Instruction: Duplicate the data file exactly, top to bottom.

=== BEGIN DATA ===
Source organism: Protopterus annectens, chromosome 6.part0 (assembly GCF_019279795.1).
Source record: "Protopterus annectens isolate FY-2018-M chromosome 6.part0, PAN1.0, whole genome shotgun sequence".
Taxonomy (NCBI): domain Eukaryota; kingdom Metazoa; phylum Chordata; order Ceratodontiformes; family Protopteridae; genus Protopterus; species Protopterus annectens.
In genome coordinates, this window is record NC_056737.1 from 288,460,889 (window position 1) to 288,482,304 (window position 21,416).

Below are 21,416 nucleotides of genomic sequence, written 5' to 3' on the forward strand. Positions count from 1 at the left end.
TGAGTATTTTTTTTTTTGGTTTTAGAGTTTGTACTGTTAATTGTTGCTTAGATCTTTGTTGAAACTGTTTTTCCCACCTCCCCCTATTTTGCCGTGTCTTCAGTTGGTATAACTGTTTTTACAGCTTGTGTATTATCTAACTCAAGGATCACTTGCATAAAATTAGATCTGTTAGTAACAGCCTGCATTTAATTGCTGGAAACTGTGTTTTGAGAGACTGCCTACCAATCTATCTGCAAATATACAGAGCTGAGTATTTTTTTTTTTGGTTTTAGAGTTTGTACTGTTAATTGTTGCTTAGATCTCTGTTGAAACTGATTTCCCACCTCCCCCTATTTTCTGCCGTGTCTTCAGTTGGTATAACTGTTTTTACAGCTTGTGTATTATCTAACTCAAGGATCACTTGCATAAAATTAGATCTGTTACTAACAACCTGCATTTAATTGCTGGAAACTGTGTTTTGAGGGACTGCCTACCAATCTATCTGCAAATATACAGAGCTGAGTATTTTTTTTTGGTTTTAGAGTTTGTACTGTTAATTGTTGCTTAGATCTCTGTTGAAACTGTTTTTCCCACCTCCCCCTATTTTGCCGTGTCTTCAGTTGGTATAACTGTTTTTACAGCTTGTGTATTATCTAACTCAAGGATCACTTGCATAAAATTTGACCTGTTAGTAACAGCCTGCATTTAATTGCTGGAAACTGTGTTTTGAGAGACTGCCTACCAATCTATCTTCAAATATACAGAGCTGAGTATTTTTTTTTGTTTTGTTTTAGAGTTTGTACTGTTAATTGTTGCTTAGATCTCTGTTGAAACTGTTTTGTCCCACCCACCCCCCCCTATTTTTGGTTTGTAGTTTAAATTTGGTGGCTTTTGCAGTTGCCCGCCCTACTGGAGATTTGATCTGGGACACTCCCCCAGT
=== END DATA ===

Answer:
Source organism: Protopterus annectens, chromosome 6.part0 (assembly GCF_019279795.1).
Source record: "Protopterus annectens isolate FY-2018-M chromosome 6.part0, PAN1.0, whole genome shotgun sequence".
Taxonomy (NCBI): domain Eukaryota; kingdom Metazoa; phylum Chordata; order Ceratodontiformes; family Protopteridae; genus Protopterus; species Protopterus annectens.
In genome coordinates, this window is record NC_056737.1 from 288,460,889 (window position 1) to 288,482,304 (window position 21,416).

Below are 21,416 nucleotides of genomic sequence, written 5' to 3' on the forward strand. Positions count from 1 at the left end.
TGAGTATTTTTTTTTTTGGTTTTAGAGTTTGTACTGTTAATTGTTGCTTAGATCTTTGTTGAAACTGTTTTTCCCACCTCCCCCTATTTTGCCGTGTCTTCAGTTGGTATAACTGTTTTTACAGCTTGTGTATTATCTAACTCAAGGATCACTTGCATAAAATTAGATCTGTTAGTAACAGCCTGCATTTAATTGCTGGAAACTGTGTTTTGAGAGACTGCCTACCAATCTATCTGCAAATATACAGAGCTGAGTATTTTTTTTTTTGGTTTTAGAGTTTGTACTGTTAATTGTTGCTTAGATCTCTGTTGAAACTGATTTCCCACCTCCCCCTATTTTCTGCCGTGTCTTCAGTTGGTATAACTGTTTTTACAGCTTGTGTATTATCTAACTCAAGGATCACTTGCATAAAATTAGATCTGTTACTAACAACCTGCATTTAATTGCTGGAAACTGTGTTTTGAGGGACTGCCTACCAATCTATCTGCAAATATACAGAGCTGAGTATTTTTTTTTGGTTTTAGAGTTTGTACTGTTAATTGTTGCTTAGATCTCTGTTGAAACTGTTTTTCCCACCTCCCCCTATTTTGCCGTGTCTTCAGTTGGTATAACTGTTTTTACAGCTTGTGTATTATCTAACTCAAGGATCACTTGCATAAAATTTGACCTGTTAGTAACAGCCTGCATTTAATTGCTGGAAACTGTGTTTTGAGAGACTGCCTACCAATCTATCTTCAAATATACAGAGCTGAGTATTTTTTTTTGTTTTGTTTTAGAGTTTGTACTGTTAATTGTTGCTTAGATCTCTGTTGAAACTGTTTTGTCCCACCCACCCCCCCCTATTTTTGGTTTGTAGTTTAAATTTGGTGGCTTTTGCAGTTGCCCGCCCTACTGGAGATTTGATCTGGGACACTCCCCCAGT